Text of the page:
The nicest silverware in football don’t always make for the most pleasant viewing


The past week, this weekend, and much of the summer would be graced with occasions during which the best sides in football will be crowned with all sorts and forms of silverware as we go through the business end of the game’s calendar. But not all of the trophies you’d see merit a second look and, below, KickerGH presents those trophies whose appearance could just make any lover of aesthetics cringe. Try not to look away, eh.



Really, whoever thought it suitable to devise this as the ultimate prize in football’s most glamorous competition was more of a mad-man than a genius. Somehow, others shared that view too as, after the item was given to Brazil for keeps following their Fifa World Cup triumph in 1970 (thereafter ceasing to be the trophy handed out to winners), some persons still deemed it valuable enough to be stolen and allegedly melted. Probably, though, that was an act of mercy to the world, just so we wouldn’t have to see that atrocity again; too bad pictures of it still exist. Haunting, I tell you.



The only thing I could genuinely mock about this trophy has to do with that silly yet remarkably apt alias given it: ‘Big Ears’ (or ‘Ol’ Big Ears’, as the English would call it).

Its designer, Jürg Stadelmann, alludes to piecing the totem together using ideas he felt would appeal to different European cultures in an attempt to arrive at a widely-loved design. The final product — this shapeless, oversized and indecently big-eared trophy — proved anything but an epitome of beauty and remains a giant lesson in why not to try pleasing everyone.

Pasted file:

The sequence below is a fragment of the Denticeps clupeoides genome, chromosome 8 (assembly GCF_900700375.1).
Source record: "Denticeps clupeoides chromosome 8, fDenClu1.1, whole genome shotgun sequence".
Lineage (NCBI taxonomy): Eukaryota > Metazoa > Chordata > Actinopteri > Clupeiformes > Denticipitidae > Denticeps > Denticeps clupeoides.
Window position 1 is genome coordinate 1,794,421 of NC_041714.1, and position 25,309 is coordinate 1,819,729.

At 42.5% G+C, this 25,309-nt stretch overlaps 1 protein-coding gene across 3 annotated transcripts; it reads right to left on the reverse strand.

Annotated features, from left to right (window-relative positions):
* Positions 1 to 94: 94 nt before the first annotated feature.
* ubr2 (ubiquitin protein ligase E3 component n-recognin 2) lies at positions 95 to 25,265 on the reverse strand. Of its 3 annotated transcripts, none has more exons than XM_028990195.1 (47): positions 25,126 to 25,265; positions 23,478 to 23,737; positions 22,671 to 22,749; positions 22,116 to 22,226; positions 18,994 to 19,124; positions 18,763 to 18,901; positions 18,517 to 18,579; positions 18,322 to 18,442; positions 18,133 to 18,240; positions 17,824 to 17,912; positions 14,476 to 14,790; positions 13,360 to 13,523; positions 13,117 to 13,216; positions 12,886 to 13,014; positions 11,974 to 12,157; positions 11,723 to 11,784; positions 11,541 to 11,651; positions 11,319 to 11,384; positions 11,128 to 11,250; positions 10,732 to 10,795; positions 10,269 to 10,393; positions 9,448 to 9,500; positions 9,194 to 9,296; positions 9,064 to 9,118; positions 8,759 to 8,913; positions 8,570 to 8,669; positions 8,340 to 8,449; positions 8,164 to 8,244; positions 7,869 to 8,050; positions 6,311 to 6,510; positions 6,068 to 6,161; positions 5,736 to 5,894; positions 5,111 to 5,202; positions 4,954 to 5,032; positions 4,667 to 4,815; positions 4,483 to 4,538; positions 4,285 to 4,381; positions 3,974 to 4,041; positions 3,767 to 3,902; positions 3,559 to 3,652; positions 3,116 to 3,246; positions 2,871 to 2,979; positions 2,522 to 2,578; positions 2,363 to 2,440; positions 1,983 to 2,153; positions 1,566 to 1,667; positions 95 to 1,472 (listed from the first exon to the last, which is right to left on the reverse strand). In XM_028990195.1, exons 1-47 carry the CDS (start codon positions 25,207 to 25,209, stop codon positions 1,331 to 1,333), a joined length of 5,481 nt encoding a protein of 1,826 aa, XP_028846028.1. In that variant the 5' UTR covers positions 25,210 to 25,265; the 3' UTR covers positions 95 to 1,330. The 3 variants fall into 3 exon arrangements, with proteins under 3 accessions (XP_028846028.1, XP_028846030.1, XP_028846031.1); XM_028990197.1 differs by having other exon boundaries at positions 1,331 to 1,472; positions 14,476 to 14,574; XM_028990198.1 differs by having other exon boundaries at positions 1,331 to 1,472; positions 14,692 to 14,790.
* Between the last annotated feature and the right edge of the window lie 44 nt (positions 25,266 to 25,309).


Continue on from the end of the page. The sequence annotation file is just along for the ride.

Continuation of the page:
Oh and, Jürg, exactly which culture were you trying to appeal to with those handles?



The ‘old’ World Cup may not have been a sight for sore eyes, but its successor looks little better. Though by far the biggest, most coveted prize in all of football at present, the Fifa World Cup trophy isn’t even a proper cup. A ‘Cup’, by definition, should have a groove, deep or shallow, to be filled with beer when a German side wins it. Ask Jogi Low and Co. if their celebrations after the 2014 Fifa World Cup were complete and, should he answer in the negative, it’s probably for the reason just cited. And, really, why would we need two guys to carry the globe when Atlas could do it all alone?



Aha, the Johnny Bravo of silverware! Ever seen an unbelievably well-endowed woman whose incredibly tiny waist seems overworked and hemmed in as it tried to hold in place a bulging bust and curvy hips/bulky rear?
Well, meet the Coppa Italia — the one trophy that always seems to remind men that sexy isn’t always safe. It’s so top-heavy a mild gust of wind could almost knock it over.

Even worse, it comes with no handles (another flaw of the World Cup), making it even trickier to grip. Heck, I daresay hoisting it is harder work than actually winning it!



Next time you go out to get a vase for your freshly-acquired bouquet, double-check the product you receive to be sure it’s not branded with the Uefa logo — it could just be the trophy to be awarded the victors at this summer’s European Championship!

With its constricted neck and practically useless handles [for a trophy], well, it’s either a vase or, better still, one of those jars Jesus used in transforming water into wine. Just don’t ask me why Uefa gets all the crappy designs.


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